The Hague, 12 November 2008 (FH) - The Prosecutor of district court in The Hague, Hester Van Bruggen, has requested for life in prison against Joseph Mpambara, a former member of the interahamwe on trial since 13 October in The Netherlands for war crimes.

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The Netherlands, which has universal jurisdiction to prosecute persons responsible for violations of international humanitarian law, have already, in the past, prosecuted several foreign nationals, but it is the first time that a Rwandan is prosecuted.

The defendant is not prosecuted for genocide but for war crimes. The first instance chamber, the appeal chamber, then the Supreme Court of the Netherlands considered in 2007 and 2008, that the Dutch law required the existence of a relationship linking the country and that Dutch justice did not have jurisdiction to prosecuted foreigners for genocide committed on foreign territory and against foreign victims.

According to the Dutch prosecution, Mpambara would have murdered women and children in an ambulance and raped four women, before cutting their throats.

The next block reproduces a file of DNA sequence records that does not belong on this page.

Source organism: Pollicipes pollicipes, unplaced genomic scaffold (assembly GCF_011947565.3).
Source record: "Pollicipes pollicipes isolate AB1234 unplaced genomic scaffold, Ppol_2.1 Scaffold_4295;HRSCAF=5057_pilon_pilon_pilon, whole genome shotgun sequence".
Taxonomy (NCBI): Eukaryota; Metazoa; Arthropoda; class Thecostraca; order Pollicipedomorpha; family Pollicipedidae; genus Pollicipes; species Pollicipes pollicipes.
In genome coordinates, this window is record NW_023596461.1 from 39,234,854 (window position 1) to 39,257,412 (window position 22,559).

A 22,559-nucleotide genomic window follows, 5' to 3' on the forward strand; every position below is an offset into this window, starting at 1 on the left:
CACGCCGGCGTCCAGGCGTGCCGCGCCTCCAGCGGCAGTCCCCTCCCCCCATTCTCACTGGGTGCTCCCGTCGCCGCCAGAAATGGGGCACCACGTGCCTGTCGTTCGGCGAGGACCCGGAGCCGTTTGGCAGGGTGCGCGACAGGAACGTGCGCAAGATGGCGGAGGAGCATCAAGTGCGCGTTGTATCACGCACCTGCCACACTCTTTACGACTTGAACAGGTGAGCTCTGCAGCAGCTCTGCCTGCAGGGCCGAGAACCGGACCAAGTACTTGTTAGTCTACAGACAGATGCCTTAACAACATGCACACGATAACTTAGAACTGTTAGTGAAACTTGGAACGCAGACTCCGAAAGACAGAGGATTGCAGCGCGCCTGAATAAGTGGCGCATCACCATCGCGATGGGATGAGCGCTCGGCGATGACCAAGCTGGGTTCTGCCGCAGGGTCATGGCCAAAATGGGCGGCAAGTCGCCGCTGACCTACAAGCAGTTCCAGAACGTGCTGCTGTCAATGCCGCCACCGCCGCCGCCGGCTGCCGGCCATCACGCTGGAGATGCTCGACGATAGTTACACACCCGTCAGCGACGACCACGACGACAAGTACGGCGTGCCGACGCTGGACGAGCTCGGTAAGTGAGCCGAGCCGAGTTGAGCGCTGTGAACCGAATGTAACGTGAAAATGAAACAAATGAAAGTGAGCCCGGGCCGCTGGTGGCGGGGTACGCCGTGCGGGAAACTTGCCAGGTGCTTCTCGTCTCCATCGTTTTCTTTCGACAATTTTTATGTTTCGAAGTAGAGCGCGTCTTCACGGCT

During his closing arguments, delivered on 11 November, the prosecutor mentioned the "shocking sadism" of the defendant. The militiaman, who is non-other than the brother of Obed Ruzindana, sentenced to 25 years in prison by the ICTR, would have, moreover, taken part in the massacre committed against the refugees of the Protestant church of Mugonero. During Tuesday's hearing, the prosecutor estimated that "the horror of the way in which the crimes were committed", and "the absence of regret of the defendant", requires the maximum sentence. She also wished that a conviction can be used as an example against all the forms of revisionism.

Arrested on 7 August 2006, Mpambara was a refugee in the Netherlands since 1998. The Dutch immigration and naturalization service refused his application for citizenship, saying that there existed presumptions that were too strong of his involvement in the 1994 genocide. The trial will continue next week with the closing arguments of the defence. The verdict should be known in the next weeks.

The Netherlands are part of the countries which, along with, notably, Belgium and France, agreed to try on their soil individuals prosecuted by the ICTR and transferred, within the framework of the completion strategy, to national courts. But the impossibility of prosecuting Rwandan individuals under the count of genocide in The Netherlands comes largely from this procedure. The Netherlands had had, in the past, to refuse to try Michel Bagaragaza, who has since been transferred to Arusha where he awaits to be tried by the ICTR.


© Hirondelle News Agency